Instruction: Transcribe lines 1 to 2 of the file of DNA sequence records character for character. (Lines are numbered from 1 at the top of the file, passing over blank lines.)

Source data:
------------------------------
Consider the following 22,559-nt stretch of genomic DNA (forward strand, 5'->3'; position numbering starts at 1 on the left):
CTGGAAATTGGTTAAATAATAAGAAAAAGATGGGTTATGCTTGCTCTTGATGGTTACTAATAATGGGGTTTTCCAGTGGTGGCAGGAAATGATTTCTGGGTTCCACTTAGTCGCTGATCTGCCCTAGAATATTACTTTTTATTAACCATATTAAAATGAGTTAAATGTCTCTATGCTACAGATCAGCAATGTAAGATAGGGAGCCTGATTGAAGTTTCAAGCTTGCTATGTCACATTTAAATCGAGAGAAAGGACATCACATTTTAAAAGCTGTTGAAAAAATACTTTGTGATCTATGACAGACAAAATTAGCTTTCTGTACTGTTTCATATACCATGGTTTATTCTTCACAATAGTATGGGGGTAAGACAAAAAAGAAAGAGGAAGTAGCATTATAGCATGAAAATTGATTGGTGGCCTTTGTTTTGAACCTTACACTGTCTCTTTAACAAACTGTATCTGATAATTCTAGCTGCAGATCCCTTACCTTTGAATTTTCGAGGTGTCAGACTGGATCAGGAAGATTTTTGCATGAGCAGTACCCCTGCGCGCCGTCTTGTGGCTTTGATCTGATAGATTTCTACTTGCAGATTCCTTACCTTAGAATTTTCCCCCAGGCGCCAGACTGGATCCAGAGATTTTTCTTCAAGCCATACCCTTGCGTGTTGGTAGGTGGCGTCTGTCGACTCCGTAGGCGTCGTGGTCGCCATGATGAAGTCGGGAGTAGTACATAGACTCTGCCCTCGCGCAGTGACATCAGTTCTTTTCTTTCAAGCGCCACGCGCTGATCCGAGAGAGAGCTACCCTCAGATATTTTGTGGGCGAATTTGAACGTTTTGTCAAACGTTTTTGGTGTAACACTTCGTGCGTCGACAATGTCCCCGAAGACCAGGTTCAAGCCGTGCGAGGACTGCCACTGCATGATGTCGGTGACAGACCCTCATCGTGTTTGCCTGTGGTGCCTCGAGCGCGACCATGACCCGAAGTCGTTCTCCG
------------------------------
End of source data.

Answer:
Consider the following 22,559-nt stretch of genomic DNA (forward strand, 5'->3'; position numbering starts at 1 on the left):
CTGGAAATTGGTTAAATAATAAGAAAAAGATGGGTTATGCTTGCTCTTGATGGTTACTAATAATGGGGTTTTCCAGTGGTGGCAGGAAATGATTTCTGGGTTCCACTTAGTCGCTGATCTGCCCTAGAATATTACTTTTTATTAACCATATTAAAATGAGTTAAATGTCTCTATGCTACAGATCAGCAATGTAAGATAGGGAGCCTGATTGAAGTTTCAAGCTTGCTATGTCACATTTAAATCGAGAGAAAGGACATCACATTTTAAAAGCTGTTGAAAAAATACTTTGTGATCTATGACAGACAAAATTAGCTTTCTGTACTGTTTCATATACCATGGTTTATTCTTCACAATAGTATGGGGGTAAGACAAAAAAGAAAGAGGAAGTAGCATTATAGCATGAAAATTGATTGGTGGCCTTTGTTTTGAACCTTACACTGTCTCTTTAACAAACTGTATCTGATAATTCTAGCTGCAGATCCCTTACCTTTGAATTTTCGAGGTGTCAGACTGGATCAGGAAGATTTTTGCATGAGCAGTACCCCTGCGCGCCGTCTTGTGGCTTTGATCTGATAGATTTCTACTTGCAGATTCCTTACCTTAGAATTTTCCCCCAGGCGCCAGACTGGATCCAGAGATTTTTCTTCAAGCCATACCCTTGCGTGTTGGTAGGTGGCGTCTGTCGACTCCGTAGGCGTCGTGGTCGCCATGATGAAGTCGGGAGTAGTACATAGACTCTGCCCTCGCGCAGTGACATCAGTTCTTTTCTTTCAAGCGCCACGCGCTGATCCGAGAGAGAGCTACCCTCAGATATTTTGTGGGCGAATTTGAACGTTTTGTCAAACGTTTTTGGTGTAACACTTCGTGCGTCGACAATGTCCCCGAAGACCAGGTTCAAGCCGTGCGAGGACTGCCACTGCATGATGTCGGTGACAGACCCTCATCGTGTTTGCCTGTGGTGCCTCGAGCGCGACCATGACCCGAAGTCGTTCTCCG